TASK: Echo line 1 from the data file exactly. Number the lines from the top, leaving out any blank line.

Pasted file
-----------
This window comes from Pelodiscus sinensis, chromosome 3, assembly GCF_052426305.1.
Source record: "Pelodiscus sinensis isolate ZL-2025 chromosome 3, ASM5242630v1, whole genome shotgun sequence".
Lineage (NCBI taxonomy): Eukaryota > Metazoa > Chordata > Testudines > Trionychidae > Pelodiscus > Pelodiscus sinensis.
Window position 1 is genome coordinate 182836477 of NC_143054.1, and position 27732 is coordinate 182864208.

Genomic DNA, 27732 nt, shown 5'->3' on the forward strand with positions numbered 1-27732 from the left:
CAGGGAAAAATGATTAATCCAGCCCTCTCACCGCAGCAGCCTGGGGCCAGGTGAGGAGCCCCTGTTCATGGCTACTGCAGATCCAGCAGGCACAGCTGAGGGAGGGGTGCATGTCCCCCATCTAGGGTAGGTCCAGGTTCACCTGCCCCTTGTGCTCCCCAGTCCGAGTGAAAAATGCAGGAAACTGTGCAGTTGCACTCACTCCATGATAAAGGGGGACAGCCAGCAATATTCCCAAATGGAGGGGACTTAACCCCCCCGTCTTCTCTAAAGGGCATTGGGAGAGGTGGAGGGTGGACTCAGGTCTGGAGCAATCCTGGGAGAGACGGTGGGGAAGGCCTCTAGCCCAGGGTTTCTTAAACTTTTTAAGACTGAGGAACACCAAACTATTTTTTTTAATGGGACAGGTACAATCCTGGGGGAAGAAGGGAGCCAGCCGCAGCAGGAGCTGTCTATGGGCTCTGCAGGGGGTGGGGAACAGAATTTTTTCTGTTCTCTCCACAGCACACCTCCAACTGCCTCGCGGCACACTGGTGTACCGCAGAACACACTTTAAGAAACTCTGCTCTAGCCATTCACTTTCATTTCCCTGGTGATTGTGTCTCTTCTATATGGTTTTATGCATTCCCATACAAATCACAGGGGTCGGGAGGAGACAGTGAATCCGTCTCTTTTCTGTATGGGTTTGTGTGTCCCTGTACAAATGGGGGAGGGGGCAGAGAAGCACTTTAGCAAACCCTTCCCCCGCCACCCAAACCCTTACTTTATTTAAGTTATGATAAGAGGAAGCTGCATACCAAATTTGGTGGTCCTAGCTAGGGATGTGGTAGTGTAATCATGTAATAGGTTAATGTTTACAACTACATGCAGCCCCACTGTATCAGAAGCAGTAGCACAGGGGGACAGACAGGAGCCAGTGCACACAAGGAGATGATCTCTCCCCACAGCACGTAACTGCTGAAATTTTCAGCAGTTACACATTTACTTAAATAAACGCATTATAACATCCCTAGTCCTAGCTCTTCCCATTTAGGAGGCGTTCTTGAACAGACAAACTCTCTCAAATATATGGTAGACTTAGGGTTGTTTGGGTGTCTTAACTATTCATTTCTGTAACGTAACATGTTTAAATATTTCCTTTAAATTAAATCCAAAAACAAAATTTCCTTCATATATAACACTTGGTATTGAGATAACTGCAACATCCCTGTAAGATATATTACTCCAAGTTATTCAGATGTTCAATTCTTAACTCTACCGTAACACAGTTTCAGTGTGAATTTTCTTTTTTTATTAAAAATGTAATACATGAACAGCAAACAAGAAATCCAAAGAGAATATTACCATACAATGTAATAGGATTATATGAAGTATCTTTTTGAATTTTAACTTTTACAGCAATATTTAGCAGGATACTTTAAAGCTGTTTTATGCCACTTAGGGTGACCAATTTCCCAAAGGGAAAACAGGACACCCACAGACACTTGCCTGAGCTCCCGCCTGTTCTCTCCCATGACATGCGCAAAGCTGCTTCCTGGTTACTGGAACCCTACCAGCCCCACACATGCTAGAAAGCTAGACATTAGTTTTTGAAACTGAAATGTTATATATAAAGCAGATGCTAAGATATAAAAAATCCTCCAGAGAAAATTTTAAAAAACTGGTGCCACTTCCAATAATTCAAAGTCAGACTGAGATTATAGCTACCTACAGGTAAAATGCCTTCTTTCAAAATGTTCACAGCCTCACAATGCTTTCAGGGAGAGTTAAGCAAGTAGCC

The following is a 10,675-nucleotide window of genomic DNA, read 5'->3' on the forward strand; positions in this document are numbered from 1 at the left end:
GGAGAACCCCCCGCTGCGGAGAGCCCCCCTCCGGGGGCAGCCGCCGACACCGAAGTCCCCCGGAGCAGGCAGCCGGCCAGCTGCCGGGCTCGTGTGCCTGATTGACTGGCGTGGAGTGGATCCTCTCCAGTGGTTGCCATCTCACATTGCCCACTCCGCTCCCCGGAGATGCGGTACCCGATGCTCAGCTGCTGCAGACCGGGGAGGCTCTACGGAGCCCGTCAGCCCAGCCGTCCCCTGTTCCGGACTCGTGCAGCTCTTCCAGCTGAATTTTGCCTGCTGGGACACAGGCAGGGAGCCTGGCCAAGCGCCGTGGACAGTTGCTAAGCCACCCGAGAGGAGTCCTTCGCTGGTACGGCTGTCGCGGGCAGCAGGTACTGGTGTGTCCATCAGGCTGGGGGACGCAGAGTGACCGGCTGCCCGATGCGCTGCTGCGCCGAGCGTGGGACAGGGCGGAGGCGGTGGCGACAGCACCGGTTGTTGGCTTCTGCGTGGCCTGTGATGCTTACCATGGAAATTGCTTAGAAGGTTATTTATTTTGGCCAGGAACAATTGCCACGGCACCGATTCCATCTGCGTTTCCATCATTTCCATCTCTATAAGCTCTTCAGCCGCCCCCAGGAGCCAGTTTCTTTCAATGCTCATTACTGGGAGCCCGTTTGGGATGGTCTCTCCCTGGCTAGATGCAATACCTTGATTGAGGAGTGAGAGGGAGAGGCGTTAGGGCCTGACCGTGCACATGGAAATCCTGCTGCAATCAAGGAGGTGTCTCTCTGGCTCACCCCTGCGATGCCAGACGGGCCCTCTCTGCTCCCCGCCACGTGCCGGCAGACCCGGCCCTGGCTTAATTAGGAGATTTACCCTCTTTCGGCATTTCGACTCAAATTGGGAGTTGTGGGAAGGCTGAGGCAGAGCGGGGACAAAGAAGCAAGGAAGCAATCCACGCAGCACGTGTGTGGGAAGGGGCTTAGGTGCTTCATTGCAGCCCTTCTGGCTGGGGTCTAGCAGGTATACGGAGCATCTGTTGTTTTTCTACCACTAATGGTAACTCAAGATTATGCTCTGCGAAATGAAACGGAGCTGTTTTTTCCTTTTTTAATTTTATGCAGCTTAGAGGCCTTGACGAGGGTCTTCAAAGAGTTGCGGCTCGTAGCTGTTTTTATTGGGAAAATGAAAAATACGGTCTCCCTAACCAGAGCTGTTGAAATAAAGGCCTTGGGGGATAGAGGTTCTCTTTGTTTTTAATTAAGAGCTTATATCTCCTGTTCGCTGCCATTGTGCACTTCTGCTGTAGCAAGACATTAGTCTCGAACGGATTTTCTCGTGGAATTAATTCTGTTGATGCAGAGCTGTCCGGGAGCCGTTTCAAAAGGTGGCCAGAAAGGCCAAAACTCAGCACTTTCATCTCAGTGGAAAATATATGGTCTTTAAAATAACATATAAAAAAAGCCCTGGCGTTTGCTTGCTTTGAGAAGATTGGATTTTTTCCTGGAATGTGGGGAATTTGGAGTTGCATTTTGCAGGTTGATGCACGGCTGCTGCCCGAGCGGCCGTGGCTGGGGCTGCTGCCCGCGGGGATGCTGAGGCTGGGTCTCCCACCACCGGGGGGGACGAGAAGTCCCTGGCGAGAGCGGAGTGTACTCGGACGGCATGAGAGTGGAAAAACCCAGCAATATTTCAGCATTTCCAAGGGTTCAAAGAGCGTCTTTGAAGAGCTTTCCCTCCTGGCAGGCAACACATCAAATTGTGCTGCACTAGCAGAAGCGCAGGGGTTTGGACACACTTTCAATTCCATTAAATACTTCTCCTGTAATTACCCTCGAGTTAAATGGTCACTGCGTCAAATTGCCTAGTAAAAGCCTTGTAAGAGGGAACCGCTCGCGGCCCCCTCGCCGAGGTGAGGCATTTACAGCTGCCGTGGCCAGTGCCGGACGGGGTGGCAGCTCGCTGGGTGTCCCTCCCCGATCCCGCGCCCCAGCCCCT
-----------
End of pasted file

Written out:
This window comes from Pelodiscus sinensis, chromosome 3, assembly GCF_052426305.1.